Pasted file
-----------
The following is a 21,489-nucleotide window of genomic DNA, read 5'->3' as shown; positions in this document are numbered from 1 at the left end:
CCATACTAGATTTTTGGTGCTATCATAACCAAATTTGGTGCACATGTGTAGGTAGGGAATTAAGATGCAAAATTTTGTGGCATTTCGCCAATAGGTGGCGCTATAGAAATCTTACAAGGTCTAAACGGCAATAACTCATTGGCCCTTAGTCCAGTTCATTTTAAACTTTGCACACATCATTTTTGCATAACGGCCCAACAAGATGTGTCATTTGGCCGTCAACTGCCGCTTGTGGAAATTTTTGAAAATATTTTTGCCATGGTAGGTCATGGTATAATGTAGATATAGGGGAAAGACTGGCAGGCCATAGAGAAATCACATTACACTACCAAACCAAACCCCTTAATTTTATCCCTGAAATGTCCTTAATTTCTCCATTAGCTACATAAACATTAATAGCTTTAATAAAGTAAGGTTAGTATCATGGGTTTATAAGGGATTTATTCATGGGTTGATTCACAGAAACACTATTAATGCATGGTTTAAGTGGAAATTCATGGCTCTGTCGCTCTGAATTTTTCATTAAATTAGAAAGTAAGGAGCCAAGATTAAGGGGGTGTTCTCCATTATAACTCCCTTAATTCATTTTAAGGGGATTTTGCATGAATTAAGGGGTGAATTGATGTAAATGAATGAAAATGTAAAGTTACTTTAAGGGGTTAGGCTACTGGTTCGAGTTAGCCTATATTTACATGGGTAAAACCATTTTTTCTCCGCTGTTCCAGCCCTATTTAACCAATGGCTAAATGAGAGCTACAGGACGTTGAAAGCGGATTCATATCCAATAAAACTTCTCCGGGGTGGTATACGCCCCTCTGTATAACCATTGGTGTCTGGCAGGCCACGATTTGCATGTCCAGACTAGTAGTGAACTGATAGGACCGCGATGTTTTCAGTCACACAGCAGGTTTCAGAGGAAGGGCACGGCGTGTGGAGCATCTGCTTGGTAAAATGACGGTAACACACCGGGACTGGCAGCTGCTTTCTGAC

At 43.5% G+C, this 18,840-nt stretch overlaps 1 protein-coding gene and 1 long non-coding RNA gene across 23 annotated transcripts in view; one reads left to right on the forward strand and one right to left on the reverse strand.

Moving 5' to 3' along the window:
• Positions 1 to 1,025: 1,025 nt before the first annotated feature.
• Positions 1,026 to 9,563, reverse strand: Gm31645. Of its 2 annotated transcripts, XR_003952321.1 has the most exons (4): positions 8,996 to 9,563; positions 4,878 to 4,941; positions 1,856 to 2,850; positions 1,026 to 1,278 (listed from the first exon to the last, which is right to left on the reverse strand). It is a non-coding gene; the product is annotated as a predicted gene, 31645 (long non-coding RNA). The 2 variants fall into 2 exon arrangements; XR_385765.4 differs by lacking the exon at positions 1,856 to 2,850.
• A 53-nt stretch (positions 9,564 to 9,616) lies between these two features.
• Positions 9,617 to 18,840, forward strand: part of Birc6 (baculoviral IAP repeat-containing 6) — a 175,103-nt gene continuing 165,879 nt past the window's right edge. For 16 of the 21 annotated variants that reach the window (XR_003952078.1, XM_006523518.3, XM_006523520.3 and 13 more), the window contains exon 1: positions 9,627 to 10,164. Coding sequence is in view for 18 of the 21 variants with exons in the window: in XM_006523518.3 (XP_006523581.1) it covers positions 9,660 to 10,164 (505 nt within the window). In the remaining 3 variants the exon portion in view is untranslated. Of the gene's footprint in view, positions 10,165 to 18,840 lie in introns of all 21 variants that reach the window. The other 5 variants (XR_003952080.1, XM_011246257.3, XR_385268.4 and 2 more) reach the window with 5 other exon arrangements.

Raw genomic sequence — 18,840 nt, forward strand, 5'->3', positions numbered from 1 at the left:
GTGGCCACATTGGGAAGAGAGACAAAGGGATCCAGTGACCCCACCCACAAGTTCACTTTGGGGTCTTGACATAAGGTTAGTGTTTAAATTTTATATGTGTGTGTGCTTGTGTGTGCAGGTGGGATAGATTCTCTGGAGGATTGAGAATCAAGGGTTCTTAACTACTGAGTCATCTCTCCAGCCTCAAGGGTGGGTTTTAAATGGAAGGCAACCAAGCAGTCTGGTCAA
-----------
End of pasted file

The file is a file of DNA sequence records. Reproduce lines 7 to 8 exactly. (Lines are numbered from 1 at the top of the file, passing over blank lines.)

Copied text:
• A 53-nt stretch (positions 9,564 to 9,616) lies between these two features.
• Positions 9,617 to 18,840, forward strand: part of Birc6 (baculoviral IAP repeat-containing 6) — a 175,103-nt gene continuing 165,879 nt past the window's right edge. For 16 of the 21 annotated variants that reach the window (XR_003952078.1, XM_006523518.3, XM_006523520.3 and 13 more), the window contains exon 1: positions 9,627 to 10,164. Coding sequence is in view for 18 of the 21 variants with exons in the window: in XM_006523518.3 (XP_006523581.1) it covers positions 9,660 to 10,164 (505 nt within the window). In the remaining 3 variants the exon portion in view is untranslated. Of the gene's footprint in view, positions 10,165 to 18,840 lie in introns of all 21 variants that reach the window. The other 5 variants (XR_003952080.1, XM_011246257.3, XR_385268.4 and 2 more) reach the window with 5 other exon arrangements.